Bush says he wants to sign campaign finance reform
CNN Washington Bureau
WASHINGTON (CNN) - President Bush said Wednesday he wanted to sign a campaign finance reform bill that "that improves the system" and one that takes effect immediately.
Democrats, however, don't want the measure to take effect until after the November elections, and Bush's comments may embolden GOP leaders to seek changes in the measure.
The House of Representatives is considering a bill known as Shays-Meehan with votes scheduled for Wednesday.
"It's making its way through the system, and I'll give it a good look," Bush said of the bill, a companion to what is called the McCain-Feingold bill in the Senate.
"If it improves the system, let's have it in effect this year, and I support that," Bush told reporters after a meeting with Pakistani President Gen. Pervez Musharraf. "I think it makes sense."
Earlier Wednesday, the White House gave the clearest indication to date that Bush would sign campaign finance legislation if it reaches his desk even though he disagrees with some components.
Press Secretary Ari Fleischer said "improving the system" was the president's bottom line and that the leading congressional proposals met that test despite provisions Bush did not like.
The House Republican leadership is trying to scuttle the Shays-Meehan bill -- named for its sponsors, Reps. Christopher Shays, R-Connecticut, and Martin Meehan, D-Massachusetts -- and had asked Bush for his help.
The president has refused to get involved personally in the debate, although his top political advisers have encouraged a Republican National Committee effort to defeat the Shays-Meehan bill.
The House will consider three campaign finance proposals Wednesday -- Shays-Meehan, and alternatives offered by House Majority Leader Dick Armey, R-Texas, and Rep. Bob Ney, R-Ohio. Whichever measure gets the most votes will proceed to the amendment phase, where lawmakers will be able to propose changes.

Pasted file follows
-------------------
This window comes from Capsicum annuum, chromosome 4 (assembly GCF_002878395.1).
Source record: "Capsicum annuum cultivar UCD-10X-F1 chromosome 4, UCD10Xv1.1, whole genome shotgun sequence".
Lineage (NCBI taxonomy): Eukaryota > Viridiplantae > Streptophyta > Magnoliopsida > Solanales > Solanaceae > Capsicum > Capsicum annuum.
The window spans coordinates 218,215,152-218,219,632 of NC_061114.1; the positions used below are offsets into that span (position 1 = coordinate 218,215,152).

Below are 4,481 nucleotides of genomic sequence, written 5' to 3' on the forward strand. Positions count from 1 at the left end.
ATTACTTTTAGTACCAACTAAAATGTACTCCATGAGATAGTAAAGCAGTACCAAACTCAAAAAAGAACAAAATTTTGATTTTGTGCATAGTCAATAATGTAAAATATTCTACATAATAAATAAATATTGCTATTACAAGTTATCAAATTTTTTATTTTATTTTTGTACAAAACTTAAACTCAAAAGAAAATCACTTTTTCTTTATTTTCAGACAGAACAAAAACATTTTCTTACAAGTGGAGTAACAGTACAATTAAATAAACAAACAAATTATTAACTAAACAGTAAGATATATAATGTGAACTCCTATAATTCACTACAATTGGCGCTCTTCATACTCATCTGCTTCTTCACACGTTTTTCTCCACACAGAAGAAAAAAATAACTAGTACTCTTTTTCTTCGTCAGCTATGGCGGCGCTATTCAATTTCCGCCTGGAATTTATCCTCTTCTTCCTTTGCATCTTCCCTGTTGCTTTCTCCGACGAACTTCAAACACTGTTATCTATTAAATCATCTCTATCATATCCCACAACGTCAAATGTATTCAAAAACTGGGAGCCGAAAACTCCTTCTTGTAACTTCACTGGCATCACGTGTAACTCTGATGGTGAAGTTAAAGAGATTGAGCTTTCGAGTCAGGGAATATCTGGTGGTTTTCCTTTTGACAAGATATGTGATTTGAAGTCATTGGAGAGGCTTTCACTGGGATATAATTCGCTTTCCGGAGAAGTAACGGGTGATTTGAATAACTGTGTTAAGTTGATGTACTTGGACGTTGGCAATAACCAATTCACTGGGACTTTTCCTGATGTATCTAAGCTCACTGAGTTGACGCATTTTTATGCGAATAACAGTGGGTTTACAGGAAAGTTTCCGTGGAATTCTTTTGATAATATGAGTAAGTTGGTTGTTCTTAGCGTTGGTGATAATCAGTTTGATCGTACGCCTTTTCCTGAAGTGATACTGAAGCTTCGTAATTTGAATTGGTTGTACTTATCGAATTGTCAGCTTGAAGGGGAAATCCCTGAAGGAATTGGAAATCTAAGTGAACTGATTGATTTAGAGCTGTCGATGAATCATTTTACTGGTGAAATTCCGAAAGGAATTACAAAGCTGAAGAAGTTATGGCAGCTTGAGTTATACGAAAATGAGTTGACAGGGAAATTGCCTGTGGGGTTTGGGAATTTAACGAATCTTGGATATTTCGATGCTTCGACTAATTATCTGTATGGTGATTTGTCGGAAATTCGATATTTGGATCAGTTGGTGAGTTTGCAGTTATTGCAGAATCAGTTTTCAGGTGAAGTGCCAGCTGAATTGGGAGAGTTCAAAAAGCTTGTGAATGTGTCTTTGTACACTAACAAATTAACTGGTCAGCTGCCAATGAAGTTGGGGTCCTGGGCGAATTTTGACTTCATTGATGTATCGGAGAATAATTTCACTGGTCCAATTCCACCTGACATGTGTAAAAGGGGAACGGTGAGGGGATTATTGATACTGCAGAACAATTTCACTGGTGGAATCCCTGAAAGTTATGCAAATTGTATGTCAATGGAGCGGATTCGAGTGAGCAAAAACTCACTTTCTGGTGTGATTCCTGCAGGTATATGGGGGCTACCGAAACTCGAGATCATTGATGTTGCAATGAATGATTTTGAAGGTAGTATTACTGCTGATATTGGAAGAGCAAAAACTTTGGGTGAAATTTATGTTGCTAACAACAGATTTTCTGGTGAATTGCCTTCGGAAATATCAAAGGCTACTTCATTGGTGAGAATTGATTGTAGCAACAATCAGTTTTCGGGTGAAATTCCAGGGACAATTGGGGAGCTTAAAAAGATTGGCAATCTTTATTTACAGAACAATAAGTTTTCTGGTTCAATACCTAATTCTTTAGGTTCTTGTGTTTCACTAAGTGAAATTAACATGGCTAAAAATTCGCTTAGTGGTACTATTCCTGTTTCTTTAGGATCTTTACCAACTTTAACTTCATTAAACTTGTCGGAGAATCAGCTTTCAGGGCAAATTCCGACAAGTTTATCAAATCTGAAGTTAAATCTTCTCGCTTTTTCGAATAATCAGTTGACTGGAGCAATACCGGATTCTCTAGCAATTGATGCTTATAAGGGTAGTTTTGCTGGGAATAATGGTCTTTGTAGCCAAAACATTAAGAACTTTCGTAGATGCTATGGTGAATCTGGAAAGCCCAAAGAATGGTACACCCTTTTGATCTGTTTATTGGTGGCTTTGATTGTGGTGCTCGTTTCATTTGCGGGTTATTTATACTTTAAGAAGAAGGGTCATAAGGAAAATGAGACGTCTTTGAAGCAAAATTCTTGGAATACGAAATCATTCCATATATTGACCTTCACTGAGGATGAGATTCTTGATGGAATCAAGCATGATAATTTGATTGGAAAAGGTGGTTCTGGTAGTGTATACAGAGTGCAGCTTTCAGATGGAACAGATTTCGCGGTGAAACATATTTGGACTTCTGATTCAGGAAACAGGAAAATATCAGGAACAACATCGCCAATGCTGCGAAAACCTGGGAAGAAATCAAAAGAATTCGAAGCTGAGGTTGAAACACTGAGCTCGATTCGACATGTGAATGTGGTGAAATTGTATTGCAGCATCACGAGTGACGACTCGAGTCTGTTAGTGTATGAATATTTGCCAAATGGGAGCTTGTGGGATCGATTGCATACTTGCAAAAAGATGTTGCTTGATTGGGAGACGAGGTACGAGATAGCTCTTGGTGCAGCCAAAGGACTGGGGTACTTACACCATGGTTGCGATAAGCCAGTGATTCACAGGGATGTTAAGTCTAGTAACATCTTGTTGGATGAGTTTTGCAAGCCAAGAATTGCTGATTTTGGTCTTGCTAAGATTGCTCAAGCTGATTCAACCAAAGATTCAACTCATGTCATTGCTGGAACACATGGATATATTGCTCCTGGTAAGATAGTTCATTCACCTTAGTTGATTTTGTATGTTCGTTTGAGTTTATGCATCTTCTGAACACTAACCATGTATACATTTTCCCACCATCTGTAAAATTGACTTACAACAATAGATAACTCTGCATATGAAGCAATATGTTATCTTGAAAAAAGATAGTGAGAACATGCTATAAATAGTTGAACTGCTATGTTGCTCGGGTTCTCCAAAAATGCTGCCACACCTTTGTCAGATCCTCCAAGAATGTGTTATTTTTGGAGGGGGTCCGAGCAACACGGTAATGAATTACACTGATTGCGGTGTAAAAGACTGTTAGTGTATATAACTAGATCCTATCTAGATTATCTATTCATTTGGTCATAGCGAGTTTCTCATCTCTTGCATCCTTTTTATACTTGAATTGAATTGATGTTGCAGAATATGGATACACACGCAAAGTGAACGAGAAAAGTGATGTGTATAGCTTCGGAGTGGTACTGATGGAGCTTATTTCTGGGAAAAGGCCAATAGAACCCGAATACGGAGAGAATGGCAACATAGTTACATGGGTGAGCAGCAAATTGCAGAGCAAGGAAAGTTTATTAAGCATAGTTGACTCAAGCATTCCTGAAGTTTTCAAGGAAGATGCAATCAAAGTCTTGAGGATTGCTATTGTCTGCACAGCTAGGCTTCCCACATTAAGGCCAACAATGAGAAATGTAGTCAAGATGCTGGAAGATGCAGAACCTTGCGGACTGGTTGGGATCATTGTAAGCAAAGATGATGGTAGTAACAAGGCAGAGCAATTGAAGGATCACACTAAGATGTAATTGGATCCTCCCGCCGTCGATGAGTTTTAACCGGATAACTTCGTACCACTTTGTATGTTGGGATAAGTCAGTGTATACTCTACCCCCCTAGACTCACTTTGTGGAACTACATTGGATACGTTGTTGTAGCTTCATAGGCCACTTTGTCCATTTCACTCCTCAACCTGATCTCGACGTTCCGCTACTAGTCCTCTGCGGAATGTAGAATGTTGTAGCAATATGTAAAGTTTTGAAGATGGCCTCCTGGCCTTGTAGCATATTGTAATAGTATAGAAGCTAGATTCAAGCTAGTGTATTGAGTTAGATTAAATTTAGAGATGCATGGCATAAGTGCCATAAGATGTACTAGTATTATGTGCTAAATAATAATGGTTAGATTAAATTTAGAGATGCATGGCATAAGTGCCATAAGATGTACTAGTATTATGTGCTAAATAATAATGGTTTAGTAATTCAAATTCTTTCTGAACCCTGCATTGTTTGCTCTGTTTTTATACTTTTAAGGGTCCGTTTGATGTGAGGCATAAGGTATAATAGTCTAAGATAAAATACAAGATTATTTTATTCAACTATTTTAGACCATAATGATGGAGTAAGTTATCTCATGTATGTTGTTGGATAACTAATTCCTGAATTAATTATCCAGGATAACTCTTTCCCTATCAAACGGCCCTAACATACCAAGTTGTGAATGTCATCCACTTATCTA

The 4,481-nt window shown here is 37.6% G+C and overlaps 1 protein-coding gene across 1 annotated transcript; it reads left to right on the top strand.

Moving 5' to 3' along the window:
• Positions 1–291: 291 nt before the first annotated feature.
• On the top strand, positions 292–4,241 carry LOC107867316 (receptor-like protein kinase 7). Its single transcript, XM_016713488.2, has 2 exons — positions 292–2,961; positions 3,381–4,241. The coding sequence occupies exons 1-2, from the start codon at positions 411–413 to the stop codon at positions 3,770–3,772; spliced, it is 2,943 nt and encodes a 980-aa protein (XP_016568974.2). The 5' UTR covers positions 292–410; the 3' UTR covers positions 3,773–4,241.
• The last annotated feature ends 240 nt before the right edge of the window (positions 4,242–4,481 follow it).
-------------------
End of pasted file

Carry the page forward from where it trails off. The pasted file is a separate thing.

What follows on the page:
Some of the amendments are labeled "killer" amendments because, if passed, it is believed they would cause some supporters of the prevailing version to reconsider.
The new statements from the White House were designed to remind lawmakers that they cannot count on a presidential veto to kill the legislation.
"Each bill improves the system to varying degrees," Fleischer told reporters. Bush, he said, "at the end of the day is looking to improve the system."
The White House balancing act is one subplot of the long-running political debate over changes to the way federal campaigns are financed.
White House aides have made plain that Bush objects to several key provisions of the leading legislation. But they've said he will not promise a veto to give members of Congress a "free vote" on the issue.
The president has "always made clear he can't be counted on to veto" campaign finance legislation, Fleischer said.
The major goal of the legislation is to ban so-called "soft money" -- unregulated contributions from corporations, labor unions and wealthy individuals. Bush favors banning soft money contributions from corporations and unions, but not from individuals.
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